• emily March 18, 2012, 10:26 pm

    This may sound wrong but I had to use a bottle bag for his formula to catch his urin and taped it there and help him there with me till he went. He is only six months old so not as hard. But try putting cotton balls or somethin u can wring the urin out without contaminating the urin

  • jenifer April 17, 2012, 9:48 am

    I am a pediatric nurse. For non-sterile samples, we use stuff called “webril” that goes under fiberglass casts. Its basically a thin piece of soft fluffy cotton, then when wet put in a large (60cc) syringe, and squeeze out the pee. Sterile samples have to come from a catheter, unfortunately, especially for uti’s in infants. There is so much that could contaminate the sample and give a false result in infants and toddlers. Its unpleasant but often medically necessary, just like babies have to get IVs at times.

  • karen June 5, 2012, 10:33 pm

    @ the ‘flat refusals’…Sometimes the sticky stuff or the poke just has to be. It’s then our job to make it less scary for them. Something like “Its’ going to sting/poke/pinch, but it will help us make you feel better. Hold on to my finger.” It lets them focus on something besides all the strange things going on around/in them (and in them). It will also give them something specific to do (obviously impossible w/newborn). Once they start to communicate, you can sing a song with with them(or whatever captures the interest of YOUR little) . The attention of even very young babies can be captured by their Mom/Dad making faces at them.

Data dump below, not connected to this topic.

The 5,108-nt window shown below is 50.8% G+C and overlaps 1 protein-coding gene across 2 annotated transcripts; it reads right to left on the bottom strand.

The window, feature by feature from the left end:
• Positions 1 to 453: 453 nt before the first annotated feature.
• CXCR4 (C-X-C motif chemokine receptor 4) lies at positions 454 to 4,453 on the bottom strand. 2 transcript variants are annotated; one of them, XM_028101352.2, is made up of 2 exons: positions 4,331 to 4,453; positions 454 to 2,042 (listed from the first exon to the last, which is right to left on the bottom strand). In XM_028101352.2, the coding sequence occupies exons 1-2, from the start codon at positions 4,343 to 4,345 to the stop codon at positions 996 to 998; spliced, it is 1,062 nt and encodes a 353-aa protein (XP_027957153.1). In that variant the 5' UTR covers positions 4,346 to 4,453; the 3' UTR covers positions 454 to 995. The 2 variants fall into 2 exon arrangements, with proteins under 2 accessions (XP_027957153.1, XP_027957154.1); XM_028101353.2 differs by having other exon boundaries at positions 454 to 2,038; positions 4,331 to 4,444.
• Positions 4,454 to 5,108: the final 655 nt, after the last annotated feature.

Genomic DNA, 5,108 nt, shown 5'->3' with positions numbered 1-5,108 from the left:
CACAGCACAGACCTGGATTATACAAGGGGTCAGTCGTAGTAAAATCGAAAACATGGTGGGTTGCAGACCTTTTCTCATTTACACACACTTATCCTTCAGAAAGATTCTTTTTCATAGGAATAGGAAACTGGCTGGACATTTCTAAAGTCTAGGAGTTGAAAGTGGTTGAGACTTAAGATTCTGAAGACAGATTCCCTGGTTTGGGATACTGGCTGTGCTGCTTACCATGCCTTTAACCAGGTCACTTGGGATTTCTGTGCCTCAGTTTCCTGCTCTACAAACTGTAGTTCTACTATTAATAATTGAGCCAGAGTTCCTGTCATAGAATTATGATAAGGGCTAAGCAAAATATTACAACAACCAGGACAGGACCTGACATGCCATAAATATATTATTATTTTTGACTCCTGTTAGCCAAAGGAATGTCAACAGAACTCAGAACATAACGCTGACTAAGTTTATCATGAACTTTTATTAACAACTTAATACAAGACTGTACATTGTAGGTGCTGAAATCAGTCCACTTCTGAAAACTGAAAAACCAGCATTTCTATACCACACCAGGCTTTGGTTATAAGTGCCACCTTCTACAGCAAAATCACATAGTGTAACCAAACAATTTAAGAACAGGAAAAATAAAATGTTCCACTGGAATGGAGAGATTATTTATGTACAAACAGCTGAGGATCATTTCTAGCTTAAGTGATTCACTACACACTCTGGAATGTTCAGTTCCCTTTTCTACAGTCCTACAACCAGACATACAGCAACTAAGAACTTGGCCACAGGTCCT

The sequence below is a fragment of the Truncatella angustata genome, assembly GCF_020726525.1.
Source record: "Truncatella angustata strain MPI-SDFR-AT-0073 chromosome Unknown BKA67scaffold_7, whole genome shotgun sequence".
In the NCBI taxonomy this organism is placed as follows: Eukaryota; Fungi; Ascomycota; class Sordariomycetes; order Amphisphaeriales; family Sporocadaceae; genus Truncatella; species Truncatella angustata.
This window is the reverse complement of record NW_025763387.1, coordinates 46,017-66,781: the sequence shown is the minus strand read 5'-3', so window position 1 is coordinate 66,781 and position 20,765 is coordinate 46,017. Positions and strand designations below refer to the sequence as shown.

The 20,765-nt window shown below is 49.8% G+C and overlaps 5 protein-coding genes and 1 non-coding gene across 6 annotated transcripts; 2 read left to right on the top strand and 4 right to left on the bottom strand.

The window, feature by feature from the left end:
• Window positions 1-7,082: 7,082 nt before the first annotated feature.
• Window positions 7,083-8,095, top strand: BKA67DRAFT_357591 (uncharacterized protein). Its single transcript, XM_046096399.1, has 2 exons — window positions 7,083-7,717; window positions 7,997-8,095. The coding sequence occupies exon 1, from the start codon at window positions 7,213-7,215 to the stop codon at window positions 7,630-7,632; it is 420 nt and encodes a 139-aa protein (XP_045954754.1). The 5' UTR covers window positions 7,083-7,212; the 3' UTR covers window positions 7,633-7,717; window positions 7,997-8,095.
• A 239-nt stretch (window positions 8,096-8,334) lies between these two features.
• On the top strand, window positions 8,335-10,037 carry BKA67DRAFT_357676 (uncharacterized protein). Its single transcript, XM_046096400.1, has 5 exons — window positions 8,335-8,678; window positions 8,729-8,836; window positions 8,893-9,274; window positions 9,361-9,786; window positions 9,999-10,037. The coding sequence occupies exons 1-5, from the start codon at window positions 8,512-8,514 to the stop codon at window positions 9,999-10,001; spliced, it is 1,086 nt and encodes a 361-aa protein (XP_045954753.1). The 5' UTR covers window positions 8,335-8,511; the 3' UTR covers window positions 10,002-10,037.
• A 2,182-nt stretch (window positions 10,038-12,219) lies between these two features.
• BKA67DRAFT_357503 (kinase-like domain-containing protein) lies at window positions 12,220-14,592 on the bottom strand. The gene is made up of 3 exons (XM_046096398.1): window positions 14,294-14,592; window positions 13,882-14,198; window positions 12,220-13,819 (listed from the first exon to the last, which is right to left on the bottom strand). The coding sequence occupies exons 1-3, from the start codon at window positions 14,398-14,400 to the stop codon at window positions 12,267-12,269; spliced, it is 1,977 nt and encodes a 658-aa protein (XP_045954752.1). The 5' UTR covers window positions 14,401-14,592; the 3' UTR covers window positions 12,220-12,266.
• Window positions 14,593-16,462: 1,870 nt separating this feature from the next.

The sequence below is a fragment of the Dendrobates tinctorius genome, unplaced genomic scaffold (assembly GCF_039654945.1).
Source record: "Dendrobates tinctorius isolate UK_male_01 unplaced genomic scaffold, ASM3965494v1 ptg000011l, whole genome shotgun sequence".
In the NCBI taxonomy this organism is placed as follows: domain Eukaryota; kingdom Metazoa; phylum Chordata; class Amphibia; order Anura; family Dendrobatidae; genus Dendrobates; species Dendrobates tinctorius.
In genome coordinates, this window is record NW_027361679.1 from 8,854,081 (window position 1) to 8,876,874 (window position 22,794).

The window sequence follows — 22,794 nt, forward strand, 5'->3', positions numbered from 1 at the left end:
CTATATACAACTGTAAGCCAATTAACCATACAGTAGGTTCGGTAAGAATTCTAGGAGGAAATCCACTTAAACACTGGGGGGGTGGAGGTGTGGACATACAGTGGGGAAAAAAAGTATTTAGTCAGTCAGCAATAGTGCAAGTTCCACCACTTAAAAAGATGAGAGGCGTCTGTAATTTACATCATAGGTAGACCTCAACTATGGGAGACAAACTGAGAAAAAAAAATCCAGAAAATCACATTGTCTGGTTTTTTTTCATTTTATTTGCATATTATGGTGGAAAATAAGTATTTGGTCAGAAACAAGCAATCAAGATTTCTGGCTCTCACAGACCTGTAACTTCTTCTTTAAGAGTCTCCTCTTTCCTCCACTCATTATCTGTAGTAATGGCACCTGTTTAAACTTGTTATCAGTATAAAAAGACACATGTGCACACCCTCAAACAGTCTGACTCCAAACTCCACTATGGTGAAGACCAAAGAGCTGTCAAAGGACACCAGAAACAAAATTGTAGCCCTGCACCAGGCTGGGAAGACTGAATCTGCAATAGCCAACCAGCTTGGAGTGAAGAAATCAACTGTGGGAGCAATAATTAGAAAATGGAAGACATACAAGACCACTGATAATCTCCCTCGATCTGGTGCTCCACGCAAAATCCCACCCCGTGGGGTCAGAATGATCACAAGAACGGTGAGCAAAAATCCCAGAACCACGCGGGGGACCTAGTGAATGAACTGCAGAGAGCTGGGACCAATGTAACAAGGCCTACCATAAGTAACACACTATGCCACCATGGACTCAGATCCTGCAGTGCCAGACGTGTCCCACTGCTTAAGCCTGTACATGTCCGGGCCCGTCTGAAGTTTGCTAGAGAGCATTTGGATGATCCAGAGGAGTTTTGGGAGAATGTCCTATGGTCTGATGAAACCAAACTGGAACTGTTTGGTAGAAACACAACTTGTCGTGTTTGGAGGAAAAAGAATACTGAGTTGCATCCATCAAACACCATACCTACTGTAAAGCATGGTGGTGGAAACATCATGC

We tried creamy peanut butter to remove remaining adhesive with surprising success after urine collection with our youngest. We just let it sit on the skin for a bit and rub off. It took 3 repeats to get it all, but it worked. Best wishes.

  • jacqui March 8, 2013, 4:34 am

    I really wish I had read this first and had to try putting my 9 month sons urine straight into a sample jar. Only got a little bit and the rest over the towel and me.. So I will try a bag tomorrow morning again. I wish I had googled it first. Thanks for the info!

  • fabian January 11, 2014, 9:17 pm

    Try to get the urine sample by sitting
    the baby in a small bath tub that is
    sterilized. When he or she urinates..
    . collect the sample and thats it

  • Zsinka80 November 11, 2014, 3:23 pm

    Thank you!! the doc said put it to the diaper, pour it to the box than bring it in… and when I opened it.. WTF??? so we didn’t have a clue :) so thanks again for the pics


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Desperately thrifty mom of 10, sharing my frugal tips, easy shortcuts, recipes, and thoughts on natural living and real food.